Northwest Notes: McDaniels, KAT, Edwards, Blazers Injuries, Kessler

With Karl-Anthony Towns out indefinitely, the Timberwolves are going to need Jaden McDaniels to step up on the offensive side of the ball in order for Minnesota to reach its potential, Michael Rand of The Star Tribune writes.

For most of the season, the Wolves’ late-game offense consisted of Mike Conley getting Towns and Anthony Edwards in the best positions to succeed offensively. With or without Towns, McDaniels getting more involved could increase the team’s ceiling, Rand writes.

McDaniels is averaging 10.5 points per game while shooting 50.5% from the field and 36.0% from deep this season. However, he’s taking roughly the same number of shots per night as Conley and Rudy Gobert, and with the Wolves ranking 26th in offensive rating in fourth quarters, Rand believes McDaniels’ high ceiling holds the key to Minnesota’s improvement.

We have more from the Northwest Division:

  • There’s no replacement for Towns and his All-Star production, but Conley expressed optimism in the rest of a roster that has helped the Timberwolves post a West-best 43-19 record this season. “We’ve got full confidence in our roster for guys to step up and make plays in his absence,” Conley said, per Alan Horton of Wolves Radio (Twitter link). “We’ve had some experience with this [last season] and we’re gonna have to do it by committee, there’s no way to take up what he does with just one guy.
  • In their first game after the Towns injury news, the Timberwolves defeated the Pacers 113-111 behind 44 points from Anthony Edwards. Edwards exited for the locker room with a foot injury (Twitter link via The Athletic’s Jon Krawczynski), but returned to propel Minnesota to the win with 16 points and a big game-sealing block in the fourth quarter.
  • The Trail Blazers are dealing with a plethora of injuries to key players as the season winds on, with Malcolm Brogdon (elbow, out since Feb. 2), Shaedon Sharpe (abdominal, out since Jan. 11) and Scoot Henderson (thigh, out since Feb. 15) among them. Head coach Chauncey Billups provided updates on that trio, according to Rose Garden Report’s Sean Highkin (Twitter link). Brogdon is doing more work but is still experiencing discomfort in his elbow while Sharpe has begun light shooting. Henderson is further along and could be back this weekend (Twitter link).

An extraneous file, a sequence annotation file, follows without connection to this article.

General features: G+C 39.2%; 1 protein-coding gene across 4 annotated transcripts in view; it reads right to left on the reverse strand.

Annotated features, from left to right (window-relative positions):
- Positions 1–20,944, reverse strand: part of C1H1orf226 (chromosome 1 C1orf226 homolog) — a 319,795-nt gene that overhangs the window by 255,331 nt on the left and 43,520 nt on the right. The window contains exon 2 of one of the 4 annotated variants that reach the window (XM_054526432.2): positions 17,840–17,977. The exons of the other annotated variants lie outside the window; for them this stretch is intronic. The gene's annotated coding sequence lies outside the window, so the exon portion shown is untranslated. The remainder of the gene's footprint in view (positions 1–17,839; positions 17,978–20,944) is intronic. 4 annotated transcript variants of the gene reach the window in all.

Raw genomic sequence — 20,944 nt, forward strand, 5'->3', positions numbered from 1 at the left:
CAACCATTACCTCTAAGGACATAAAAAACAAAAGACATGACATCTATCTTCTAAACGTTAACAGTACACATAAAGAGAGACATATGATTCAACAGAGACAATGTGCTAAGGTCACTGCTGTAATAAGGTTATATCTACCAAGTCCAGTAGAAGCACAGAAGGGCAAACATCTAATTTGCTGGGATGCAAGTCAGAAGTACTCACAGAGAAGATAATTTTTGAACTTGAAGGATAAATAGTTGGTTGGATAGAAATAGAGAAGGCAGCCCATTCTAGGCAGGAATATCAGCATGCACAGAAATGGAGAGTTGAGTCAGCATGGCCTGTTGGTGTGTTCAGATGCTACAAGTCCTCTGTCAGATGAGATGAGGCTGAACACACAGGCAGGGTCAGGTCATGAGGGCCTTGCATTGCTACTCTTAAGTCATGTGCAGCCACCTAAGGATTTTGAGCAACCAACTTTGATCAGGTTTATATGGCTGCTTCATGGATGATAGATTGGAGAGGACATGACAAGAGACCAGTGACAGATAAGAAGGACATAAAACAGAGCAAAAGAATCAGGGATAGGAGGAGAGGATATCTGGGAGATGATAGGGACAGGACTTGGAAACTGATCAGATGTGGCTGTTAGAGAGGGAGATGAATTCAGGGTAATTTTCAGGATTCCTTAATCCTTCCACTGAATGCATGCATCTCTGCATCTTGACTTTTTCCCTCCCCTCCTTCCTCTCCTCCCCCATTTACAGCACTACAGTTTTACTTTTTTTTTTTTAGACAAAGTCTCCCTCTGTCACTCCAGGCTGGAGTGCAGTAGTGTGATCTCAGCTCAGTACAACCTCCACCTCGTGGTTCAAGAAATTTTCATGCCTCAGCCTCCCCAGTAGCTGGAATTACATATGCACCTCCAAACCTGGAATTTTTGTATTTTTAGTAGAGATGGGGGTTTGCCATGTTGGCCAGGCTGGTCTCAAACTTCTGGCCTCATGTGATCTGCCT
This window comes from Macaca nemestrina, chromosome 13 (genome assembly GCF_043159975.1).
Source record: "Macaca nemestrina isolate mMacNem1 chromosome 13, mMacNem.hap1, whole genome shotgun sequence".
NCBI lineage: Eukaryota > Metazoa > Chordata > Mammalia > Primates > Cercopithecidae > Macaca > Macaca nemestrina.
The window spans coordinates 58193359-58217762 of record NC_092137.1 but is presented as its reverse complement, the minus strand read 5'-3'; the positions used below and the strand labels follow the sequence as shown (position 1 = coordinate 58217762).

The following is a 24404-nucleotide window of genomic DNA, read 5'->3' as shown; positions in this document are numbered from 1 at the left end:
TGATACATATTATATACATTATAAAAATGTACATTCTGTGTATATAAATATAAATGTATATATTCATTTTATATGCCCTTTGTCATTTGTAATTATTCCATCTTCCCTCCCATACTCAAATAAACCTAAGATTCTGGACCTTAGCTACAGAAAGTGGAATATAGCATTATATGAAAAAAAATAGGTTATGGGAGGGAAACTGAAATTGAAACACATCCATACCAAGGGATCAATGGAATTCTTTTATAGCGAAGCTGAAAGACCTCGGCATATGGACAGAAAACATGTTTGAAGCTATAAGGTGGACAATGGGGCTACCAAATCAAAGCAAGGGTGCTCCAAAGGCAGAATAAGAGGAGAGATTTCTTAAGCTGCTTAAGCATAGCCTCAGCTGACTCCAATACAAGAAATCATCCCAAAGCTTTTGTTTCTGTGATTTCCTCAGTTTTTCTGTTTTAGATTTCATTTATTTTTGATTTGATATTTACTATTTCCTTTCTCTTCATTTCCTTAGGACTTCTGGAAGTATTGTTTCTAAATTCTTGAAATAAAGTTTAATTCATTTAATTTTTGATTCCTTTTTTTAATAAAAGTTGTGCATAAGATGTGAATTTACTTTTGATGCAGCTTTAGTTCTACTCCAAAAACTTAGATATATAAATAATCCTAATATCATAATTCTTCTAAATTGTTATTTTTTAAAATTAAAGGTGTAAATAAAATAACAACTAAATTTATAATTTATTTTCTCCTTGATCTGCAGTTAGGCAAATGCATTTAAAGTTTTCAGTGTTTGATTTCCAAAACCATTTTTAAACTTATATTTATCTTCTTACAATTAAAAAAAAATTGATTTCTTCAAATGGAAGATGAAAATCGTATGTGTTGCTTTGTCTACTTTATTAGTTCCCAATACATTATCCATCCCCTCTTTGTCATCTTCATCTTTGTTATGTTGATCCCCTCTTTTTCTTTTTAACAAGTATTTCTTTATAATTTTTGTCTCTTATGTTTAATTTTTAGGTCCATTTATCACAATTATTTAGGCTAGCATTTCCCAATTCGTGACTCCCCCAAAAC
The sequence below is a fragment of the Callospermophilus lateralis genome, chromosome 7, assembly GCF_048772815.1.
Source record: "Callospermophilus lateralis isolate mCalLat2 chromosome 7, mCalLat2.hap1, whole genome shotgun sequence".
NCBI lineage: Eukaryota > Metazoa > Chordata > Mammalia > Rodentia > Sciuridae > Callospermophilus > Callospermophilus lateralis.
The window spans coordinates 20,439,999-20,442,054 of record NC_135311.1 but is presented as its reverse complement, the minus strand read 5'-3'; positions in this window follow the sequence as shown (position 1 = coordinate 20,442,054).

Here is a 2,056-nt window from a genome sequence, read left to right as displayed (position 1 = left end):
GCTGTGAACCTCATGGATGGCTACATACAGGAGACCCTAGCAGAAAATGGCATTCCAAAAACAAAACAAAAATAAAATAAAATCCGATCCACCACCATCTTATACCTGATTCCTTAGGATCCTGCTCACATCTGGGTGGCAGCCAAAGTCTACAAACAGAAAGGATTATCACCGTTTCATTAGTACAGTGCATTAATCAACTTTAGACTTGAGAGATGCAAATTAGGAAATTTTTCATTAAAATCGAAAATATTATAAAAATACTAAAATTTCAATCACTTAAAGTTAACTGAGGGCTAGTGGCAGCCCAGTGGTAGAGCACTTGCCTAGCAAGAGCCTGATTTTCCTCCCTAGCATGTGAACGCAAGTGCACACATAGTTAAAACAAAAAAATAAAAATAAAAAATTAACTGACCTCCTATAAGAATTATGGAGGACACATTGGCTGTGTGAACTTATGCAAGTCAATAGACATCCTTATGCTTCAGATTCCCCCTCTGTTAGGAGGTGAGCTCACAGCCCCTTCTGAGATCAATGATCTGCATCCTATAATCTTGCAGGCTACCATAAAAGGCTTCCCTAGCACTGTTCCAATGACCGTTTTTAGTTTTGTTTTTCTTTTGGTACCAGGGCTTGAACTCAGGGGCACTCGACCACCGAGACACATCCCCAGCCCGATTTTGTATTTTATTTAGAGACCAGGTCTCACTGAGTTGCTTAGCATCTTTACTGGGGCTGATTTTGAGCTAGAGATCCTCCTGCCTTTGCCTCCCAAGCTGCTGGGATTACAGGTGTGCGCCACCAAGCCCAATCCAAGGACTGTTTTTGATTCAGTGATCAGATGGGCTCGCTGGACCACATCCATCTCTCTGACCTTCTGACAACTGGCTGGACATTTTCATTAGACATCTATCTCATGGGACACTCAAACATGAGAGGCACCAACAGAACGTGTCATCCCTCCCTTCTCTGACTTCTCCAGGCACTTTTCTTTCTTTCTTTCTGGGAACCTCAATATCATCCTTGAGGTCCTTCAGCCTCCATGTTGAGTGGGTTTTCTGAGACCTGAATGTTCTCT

• Jazz center Walker Kessler, who hasn’t played since Feb. 27, was a full participant in practice on Thursday, according to The Salt Lake Tribune’s Andy Larsen (Twitter link). While there isn’t definite news for his status in Utah’s Saturday game against Denver, it’s a step in the right direction, Larsen adds. In 51 games (17 starts) this season, Kessler is averaging 8.5 points and 7.4 rebounds.

Northwest Notes: Henderson, Reath, OKC’s Big Three, Johnson

Trail Blazers guard Scoot Henderson has earned another opportunity to be a starter, according to Aaron Fentress of The Oregonian. Henderson was reinserted into the starting five on Thursday, contributing 15 points and four assists against Minnesota.

“He’s made so many advancements, he’s just doing so good,” coach Chauncey Billups said. “And also, I just felt like as a young player, I want him to learn everything he gets. And he’s played so well on both sides of the floor.”

Henderson feels that having a former star point guard like Billups to coach him has aided his development, he told Ben Rohrbach of Yahoo Sports.

“I take hard coaching very well,” said Henderson, who participated in the Rising Stars Challenge during All-Star weekend. “When I was growing up, my dad was really hard on me. He taught me lessons, and I’m glad I went through things when I was younger, rather than learning them now. I had Coach [Jason] Hart last year, and he’s not easy to be coached by. Chauncey is coaching me hard, but it’s more information rather than just pounding on me.”

We have more from Northwest Division: